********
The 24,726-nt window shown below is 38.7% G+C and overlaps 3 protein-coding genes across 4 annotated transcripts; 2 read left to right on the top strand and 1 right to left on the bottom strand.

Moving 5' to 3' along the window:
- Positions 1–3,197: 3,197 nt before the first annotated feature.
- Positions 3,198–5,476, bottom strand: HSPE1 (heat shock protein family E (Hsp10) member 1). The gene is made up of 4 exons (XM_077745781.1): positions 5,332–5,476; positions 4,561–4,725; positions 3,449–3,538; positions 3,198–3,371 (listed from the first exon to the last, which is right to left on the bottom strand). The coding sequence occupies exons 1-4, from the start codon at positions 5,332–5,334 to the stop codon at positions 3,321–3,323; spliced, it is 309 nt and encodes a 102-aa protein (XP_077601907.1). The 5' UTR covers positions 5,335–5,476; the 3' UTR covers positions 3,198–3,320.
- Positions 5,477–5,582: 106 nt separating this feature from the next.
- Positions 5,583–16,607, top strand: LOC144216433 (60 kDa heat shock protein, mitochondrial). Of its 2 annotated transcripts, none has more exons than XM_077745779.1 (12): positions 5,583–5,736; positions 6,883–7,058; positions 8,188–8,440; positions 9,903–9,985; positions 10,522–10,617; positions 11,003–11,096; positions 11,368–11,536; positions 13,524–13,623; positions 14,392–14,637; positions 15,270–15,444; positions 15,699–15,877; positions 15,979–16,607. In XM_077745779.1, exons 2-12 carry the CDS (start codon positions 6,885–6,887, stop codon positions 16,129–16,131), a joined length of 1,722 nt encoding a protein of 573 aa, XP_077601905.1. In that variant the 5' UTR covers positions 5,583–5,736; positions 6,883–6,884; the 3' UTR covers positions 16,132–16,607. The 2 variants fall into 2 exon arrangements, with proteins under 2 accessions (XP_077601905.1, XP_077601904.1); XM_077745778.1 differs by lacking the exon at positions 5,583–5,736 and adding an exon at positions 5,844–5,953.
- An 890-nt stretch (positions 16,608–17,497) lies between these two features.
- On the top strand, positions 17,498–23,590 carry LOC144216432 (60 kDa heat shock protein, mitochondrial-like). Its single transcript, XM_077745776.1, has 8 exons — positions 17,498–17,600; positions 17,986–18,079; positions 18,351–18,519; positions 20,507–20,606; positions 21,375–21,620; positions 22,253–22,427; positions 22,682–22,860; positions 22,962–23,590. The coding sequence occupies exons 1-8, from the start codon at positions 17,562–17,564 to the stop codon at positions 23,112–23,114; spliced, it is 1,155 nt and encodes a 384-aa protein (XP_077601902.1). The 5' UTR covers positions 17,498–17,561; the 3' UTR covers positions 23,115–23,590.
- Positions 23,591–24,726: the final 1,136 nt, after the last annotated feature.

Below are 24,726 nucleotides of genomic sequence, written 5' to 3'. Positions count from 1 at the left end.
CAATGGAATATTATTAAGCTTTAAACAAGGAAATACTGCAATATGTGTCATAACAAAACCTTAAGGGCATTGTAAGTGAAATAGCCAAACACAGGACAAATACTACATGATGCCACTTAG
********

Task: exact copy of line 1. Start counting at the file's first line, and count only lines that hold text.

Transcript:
The 24,726-nt window shown below is 38.7% G+C and overlaps 3 protein-coding genes across 4 annotated transcripts; 2 read left to right on the top strand and 1 right to left on the bottom strand.